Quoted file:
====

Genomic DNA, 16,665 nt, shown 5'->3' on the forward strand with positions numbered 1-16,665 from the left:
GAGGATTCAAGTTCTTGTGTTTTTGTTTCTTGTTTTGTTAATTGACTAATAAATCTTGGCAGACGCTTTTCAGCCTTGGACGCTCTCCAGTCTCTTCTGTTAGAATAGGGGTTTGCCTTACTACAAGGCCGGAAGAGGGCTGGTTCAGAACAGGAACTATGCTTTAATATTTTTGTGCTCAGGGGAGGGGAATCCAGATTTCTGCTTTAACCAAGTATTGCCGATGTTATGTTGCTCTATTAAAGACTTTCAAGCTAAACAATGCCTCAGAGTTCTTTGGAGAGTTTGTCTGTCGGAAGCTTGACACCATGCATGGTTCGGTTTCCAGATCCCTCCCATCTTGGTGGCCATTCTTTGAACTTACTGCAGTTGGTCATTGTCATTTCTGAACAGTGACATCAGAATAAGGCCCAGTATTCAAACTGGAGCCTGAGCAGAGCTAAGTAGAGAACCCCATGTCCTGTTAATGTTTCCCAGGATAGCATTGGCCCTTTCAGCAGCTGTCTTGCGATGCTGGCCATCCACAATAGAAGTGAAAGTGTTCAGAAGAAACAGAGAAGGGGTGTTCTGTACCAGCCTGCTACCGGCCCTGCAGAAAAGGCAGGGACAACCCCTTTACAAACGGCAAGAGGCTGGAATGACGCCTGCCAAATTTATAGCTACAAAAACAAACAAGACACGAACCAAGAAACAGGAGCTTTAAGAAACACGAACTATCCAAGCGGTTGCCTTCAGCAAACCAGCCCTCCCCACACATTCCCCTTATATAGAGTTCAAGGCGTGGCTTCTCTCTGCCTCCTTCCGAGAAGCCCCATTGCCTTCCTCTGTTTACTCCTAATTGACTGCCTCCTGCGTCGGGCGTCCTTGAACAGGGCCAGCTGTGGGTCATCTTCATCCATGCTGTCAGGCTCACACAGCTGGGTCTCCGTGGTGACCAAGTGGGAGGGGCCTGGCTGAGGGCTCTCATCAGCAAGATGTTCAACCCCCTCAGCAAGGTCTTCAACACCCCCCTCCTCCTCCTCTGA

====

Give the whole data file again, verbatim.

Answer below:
Genomic DNA, 16,665 nt, shown 5'->3' on the forward strand with positions numbered 1-16,665 from the left:
GAGGATTCAAGTTCTTGTGTTTTTGTTTCTTGTTTTGTTAATTGACTAATAAATCTTGGCAGACGCTTTTCAGCCTTGGACGCTCTCCAGTCTCTTCTGTTAGAATAGGGGTTTGCCTTACTACAAGGCCGGAAGAGGGCTGGTTCAGAACAGGAACTATGCTTTAATATTTTTGTGCTCAGGGGAGGGGAATCCAGATTTCTGCTTTAACCAAGTATTGCCGATGTTATGTTGCTCTATTAAAGACTTTCAAGCTAAACAATGCCTCAGAGTTCTTTGGAGAGTTTGTCTGTCGGAAGCTTGACACCATGCATGGTTCGGTTTCCAGATCCCTCCCATCTTGGTGGCCATTCTTTGAACTTACTGCAGTTGGTCATTGTCATTTCTGAACAGTGACATCAGAATAAGGCCCAGTATTCAAACTGGAGCCTGAGCAGAGCTAAGTAGAGAACCCCATGTCCTGTTAATGTTTCCCAGGATAGCATTGGCCCTTTCAGCAGCTGTCTTGCGATGCTGGCCATCCACAATAGAAGTGAAAGTGTTCAGAAGAAACAGAGAAGGGGTGTTCTGTACCAGCCTGCTACCGGCCCTGCAGAAAAGGCAGGGACAACCCCTTTACAAACGGCAAGAGGCTGGAATGACGCCTGCCAAATTTATAGCTACAAAAACAAACAAGACACGAACCAAGAAACAGGAGCTTTAAGAAACACGAACTATCCAAGCGGTTGCCTTCAGCAAACCAGCCCTCCCCACACATTCCCCTTATATAGAGTTCAAGGCGTGGCTTCTCTCTGCCTCCTTCCGAGAAGCCCCATTGCCTTCCTCTGTTTACTCCTAATTGACTGCCTCCTGCGTCGGGCGTCCTTGAACAGGGCCAGCTGTGGGTCATCTTCATCCATGCTGTCAGGCTCACACAGCTGGGTCTCCGTGGTGACCAAGTGGGAGGGGCCTGGCTGAGGGCTCTCATCAGCAAGATGTTCAACCCCCTCAGCAAGGTCTTCAACACCCCCCTCCTCCTCCTCTGA